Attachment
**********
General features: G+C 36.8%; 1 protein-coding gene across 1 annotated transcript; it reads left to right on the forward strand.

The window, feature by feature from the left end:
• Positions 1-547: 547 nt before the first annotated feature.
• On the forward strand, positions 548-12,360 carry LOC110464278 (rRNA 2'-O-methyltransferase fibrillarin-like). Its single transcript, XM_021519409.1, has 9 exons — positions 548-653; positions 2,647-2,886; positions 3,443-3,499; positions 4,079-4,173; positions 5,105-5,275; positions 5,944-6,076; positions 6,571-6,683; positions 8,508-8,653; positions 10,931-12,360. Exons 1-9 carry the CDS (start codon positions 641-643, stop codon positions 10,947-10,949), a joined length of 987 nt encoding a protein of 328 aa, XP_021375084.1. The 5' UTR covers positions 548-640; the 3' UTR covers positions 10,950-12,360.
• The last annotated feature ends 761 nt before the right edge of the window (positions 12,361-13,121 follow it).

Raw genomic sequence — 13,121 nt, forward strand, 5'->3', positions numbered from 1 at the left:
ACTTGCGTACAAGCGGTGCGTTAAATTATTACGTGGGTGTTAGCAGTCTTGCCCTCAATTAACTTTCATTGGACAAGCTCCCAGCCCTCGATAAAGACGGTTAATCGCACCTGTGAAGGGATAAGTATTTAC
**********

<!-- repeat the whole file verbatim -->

General features: G+C 36.8%; 1 protein-coding gene across 1 annotated transcript; it reads left to right on the forward strand.

The window, feature by feature from the left end:
• Positions 1-547: 547 nt before the first annotated feature.
• On the forward strand, positions 548-12,360 carry LOC110464278 (rRNA 2'-O-methyltransferase fibrillarin-like). Its single transcript, XM_021519409.1, has 9 exons — positions 548-653; positions 2,647-2,886; positions 3,443-3,499; positions 4,079-4,173; positions 5,105-5,275; positions 5,944-6,076; positions 6,571-6,683; positions 8,508-8,653; positions 10,931-12,360. Exons 1-9 carry the CDS (start codon positions 641-643, stop codon positions 10,947-10,949), a joined length of 987 nt encoding a protein of 328 aa, XP_021375084.1. The 5' UTR covers positions 548-640; the 3' UTR covers positions 10,950-12,360.
• The last annotated feature ends 761 nt before the right edge of the window (positions 12,361-13,121 follow it).

Raw genomic sequence — 13,121 nt, forward strand, 5'->3', positions numbered from 1 at the left:
ACTTGCGTACAAGCGGTGCGTTAAATTATTACGTGGGTGTTAGCAGTCTTGCCCTCAATTAACTTTCATTGGACAAGCTCCCAGCCCTCGATAAAGACGGTTAATCGCACCTGTGAAGGGATAAGTATTTAC